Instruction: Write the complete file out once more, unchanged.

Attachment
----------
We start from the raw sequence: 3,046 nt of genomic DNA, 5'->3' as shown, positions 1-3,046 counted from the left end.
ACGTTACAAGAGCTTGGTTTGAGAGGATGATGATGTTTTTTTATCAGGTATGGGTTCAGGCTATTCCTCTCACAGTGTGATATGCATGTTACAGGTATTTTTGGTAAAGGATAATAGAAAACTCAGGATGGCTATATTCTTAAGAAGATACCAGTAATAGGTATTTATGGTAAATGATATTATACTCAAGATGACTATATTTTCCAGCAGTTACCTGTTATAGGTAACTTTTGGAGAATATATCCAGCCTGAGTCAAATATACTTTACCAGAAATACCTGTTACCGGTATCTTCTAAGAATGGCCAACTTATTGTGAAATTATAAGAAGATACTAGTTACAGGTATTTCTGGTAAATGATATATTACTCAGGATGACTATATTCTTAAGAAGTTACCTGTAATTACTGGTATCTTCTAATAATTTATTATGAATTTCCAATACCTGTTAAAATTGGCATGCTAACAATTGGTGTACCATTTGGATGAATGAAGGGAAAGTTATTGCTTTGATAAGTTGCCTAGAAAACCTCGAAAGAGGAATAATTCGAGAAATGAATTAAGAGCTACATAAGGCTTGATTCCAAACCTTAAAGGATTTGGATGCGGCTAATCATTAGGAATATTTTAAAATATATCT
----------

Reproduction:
We start from the raw sequence: 3,046 nt of genomic DNA, 5'->3' as shown, positions 1-3,046 counted from the left end.
ACGTTACAAGAGCTTGGTTTGAGAGGATGATGATGTTTTTTTATCAGGTATGGGTTCAGGCTATTCCTCTCACAGTGTGATATGCATGTTACAGGTATTTTTGGTAAAGGATAATAGAAAACTCAGGATGGCTATATTCTTAAGAAGATACCAGTAATAGGTATTTATGGTAAATGATATTATACTCAAGATGACTATATTTTCCAGCAGTTACCTGTTATAGGTAACTTTTGGAGAATATATCCAGCCTGAGTCAAATATACTTTACCAGAAATACCTGTTACCGGTATCTTCTAAGAATGGCCAACTTATTGTGAAATTATAAGAAGATACTAGTTACAGGTATTTCTGGTAAATGATATATTACTCAGGATGACTATATTCTTAAGAAGTTACCTGTAATTACTGGTATCTTCTAATAATTTATTATGAATTTCCAATACCTGTTAAAATTGGCATGCTAACAATTGGTGTACCATTTGGATGAATGAAGGGAAAGTTATTGCTTTGATAAGTTGCCTAGAAAACCTCGAAAGAGGAATAATTCGAGAAATGAATTAAGAGCTACATAAGGCTTGATTCCAAACCTTAAAGGATTTGGATGCGGCTAATCATTAGGAATATTTTAAAATATATCT